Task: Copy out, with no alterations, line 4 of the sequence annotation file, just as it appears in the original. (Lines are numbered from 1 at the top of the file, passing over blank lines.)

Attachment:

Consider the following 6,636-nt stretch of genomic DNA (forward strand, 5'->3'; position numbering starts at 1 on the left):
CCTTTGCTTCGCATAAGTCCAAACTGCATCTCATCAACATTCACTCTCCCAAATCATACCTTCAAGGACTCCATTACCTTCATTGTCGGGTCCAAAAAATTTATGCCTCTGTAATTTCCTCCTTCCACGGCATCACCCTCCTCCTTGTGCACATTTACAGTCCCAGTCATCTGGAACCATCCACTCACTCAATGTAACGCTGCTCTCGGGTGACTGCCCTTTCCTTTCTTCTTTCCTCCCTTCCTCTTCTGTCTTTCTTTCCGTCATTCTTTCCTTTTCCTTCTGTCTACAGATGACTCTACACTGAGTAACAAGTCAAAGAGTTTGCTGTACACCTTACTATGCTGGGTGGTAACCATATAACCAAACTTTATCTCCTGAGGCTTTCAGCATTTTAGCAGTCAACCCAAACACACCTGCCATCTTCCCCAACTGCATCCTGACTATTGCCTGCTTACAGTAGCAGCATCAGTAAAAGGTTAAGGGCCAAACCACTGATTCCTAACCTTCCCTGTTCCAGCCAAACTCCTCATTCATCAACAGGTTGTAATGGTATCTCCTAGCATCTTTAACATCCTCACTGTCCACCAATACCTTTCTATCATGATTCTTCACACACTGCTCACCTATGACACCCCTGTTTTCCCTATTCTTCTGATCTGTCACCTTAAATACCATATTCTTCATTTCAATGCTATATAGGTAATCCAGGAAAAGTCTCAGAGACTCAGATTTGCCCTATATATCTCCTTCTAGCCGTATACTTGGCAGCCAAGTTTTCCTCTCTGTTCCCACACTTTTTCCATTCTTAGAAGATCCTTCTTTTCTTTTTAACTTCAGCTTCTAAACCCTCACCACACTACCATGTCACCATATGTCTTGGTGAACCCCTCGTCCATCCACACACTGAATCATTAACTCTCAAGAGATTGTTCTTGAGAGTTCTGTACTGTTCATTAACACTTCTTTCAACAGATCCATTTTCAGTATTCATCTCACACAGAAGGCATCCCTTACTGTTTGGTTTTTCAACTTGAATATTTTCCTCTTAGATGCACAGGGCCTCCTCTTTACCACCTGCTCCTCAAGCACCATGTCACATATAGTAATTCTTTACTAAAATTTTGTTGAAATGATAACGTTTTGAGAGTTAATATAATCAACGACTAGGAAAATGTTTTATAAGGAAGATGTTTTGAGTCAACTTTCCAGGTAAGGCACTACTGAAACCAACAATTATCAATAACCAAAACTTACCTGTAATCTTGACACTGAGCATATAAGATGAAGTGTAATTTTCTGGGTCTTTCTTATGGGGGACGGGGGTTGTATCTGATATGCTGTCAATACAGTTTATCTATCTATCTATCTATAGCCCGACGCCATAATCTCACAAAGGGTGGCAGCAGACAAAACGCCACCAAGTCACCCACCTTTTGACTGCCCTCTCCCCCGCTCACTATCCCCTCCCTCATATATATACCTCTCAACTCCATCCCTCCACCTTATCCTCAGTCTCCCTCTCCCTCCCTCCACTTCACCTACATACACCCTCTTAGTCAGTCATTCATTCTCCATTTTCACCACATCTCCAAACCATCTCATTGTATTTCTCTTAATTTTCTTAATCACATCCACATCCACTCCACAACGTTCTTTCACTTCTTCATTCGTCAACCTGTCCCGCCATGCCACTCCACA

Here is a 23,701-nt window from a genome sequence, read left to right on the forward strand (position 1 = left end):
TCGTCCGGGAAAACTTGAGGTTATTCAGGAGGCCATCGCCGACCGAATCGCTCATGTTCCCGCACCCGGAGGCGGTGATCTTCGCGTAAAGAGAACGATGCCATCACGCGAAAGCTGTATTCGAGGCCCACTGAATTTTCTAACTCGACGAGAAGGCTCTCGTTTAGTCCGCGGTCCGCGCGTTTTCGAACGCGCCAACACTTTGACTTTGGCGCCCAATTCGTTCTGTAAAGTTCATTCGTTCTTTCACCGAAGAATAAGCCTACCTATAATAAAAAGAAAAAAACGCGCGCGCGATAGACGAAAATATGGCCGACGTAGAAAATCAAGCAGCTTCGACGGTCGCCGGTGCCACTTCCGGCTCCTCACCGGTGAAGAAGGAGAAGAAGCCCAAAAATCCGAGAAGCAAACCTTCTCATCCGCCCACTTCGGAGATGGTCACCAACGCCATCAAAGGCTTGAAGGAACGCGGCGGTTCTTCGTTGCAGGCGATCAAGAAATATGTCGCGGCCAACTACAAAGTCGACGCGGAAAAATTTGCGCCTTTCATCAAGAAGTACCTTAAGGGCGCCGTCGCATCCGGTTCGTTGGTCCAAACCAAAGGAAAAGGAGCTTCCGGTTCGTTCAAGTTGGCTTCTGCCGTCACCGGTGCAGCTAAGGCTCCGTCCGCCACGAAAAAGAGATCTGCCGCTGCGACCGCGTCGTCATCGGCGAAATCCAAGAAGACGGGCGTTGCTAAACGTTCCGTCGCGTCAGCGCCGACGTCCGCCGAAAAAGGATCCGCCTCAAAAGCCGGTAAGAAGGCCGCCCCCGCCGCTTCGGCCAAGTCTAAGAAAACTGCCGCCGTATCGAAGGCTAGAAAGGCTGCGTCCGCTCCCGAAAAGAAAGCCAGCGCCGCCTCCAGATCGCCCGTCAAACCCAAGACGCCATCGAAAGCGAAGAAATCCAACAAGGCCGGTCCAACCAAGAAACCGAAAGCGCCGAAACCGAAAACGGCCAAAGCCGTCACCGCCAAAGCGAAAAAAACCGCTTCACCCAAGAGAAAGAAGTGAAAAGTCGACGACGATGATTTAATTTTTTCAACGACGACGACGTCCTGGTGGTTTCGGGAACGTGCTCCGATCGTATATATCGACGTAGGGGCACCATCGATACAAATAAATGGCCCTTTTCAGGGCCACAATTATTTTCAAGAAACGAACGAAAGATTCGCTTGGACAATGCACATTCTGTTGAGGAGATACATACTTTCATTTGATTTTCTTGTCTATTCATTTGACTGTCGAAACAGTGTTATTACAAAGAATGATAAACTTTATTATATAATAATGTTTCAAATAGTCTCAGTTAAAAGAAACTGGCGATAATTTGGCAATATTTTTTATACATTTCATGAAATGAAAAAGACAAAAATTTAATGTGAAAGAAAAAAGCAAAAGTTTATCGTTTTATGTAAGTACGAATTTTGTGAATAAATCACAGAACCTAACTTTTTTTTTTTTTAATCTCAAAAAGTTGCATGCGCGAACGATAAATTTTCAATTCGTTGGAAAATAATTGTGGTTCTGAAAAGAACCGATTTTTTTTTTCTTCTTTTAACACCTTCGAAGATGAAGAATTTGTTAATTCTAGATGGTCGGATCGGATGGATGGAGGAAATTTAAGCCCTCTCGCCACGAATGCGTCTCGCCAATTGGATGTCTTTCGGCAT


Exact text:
TCGTCCGGGAAAACTTGAGGTTATTCAGGAGGCCATCGCCGACCGAATCGCTCATGTTCCCGCACCCGGAGGCGGTGATCTTCGCGTAAAGAGAACGATGCCATCACGCGAAAGCTGTATTCGAGGCCCACTGAATTTTCTAACTCGACGAGAAGGCTCTCGTTTAGTCCGCGGTCCGCGCGTTTTCGAACGCGCCAACACTTTGACTTTGGCGCCCAATTCGTTCTGTAAAGTTCATTCGTTCTTTCACCGAAGAATAAGCCTACCTATAATAAAAAGAAAAAAACGCGCGCGCGATAGACGAAAATATGGCCGACGTAGAAAATCAAGCAGCTTCGACGGTCGCCGGTGCCACTTCCGGCTCCTCACCGGTGAAGAAGGAGAAGAAGCCCAAAAATCCGAGAAGCAAACCTTCTCATCCGCCCACTTCGGAGATGGTCACCAACGCCATCAAAGGCTTGAAGGAACGCGGCGGTTCTTCGTTGCAGGCGATCAAGAAATATGTCGCGGCCAACTACAAAGTCGACGCGGAAAAATTTGCGCCTTTCATCAAGAAGTACCTTAAGGGCGCCGTCGCATCCGGTTCGTTGGTCCAAACCAAAGGAAAAGGAGCTTCCGGTTCGTTCAAGTTGGCTTCTGCCGTCACCGGTGCAGCTAAGGCTCCGTCCGCCACGAAAAAGAGATCTGCCGCTGCGACCGCGTCGTCATCGGCGAAATCCAAGAAGACGGGCGTTGCTAAACGTTCCGTCGCGTCAGCGCCGACGTCCGCCGAAAAAGGATCCGCCTCAAAAGCCGGTAAGAAGGCCGCCCCCGCCGCTTCGGCCAAGTCTAAGAAAACTGCCGCCGTATCGAAGGCTAGAAAGGCTGCGTCCGCTCCCGAAAAGAAAGCCAGCGCCGCCTCCAGATCGCCCGTCAAACCCAAGACGCCATCGAAAGCGAAGAAATCCAACAAGGCCGGTCCAACCAAGAAACCGAAAGCGCCGAAACCGAAAACGGCCAAAGCCGTCACCGCCAAAGCGAAAAAAACCGCTTCACCCAAGAGAAAGAAGTGAAAAGTCGACGACGATGATTTAATTTTTTCAACGACGACGACGTCCTGGTGGTTTCGGGAACGTGCTCCGATCGTATATATCGACGTAGGGGCACCATCGATACAAATAAATGGCCCTTTTCAGGGCCACAATTATTTTCAAGAAACGAACGAAAGATTCGCTTGGACAATGCACATTCTGTTGAGGAGATACATACTTTCATTTGATTTTCTTGTCTATTCATTTGACTGTCGAAACAGTGTTATTACAAAGAATGATAAACTTTATTATATAATAATGTTTCAAATAGTCTCAGTTAAAAGAAACTGGCGATAATTTGGCAATATTTTTTATACATTTCATGAAATGAAAAAGACAAAAATTTAATGTGAAAGAAAAAAGCAAAAGTTTATCGTTTTATGTAAGTACGAATTTTGTGAATAAATCACAGAACCTAACTTTTTTTTTTTTTAATCTCAAAAAGTTGCATGCGCGAACGATAAATTTTCAATTCGTTGGAAAATAATTGTGGTTCTGAAAAGAACCGATTTTTTTTTTCTTCTTTTAACACCTTCGAAGATGAAGAATTTGTTAATTCTAGATGGTCGGATCGGATGGATGGAGGAAATTTAAGCCCTCTCGCCACGAATGCGTCTCGCCAATTGGATGTCTTTCGGCAT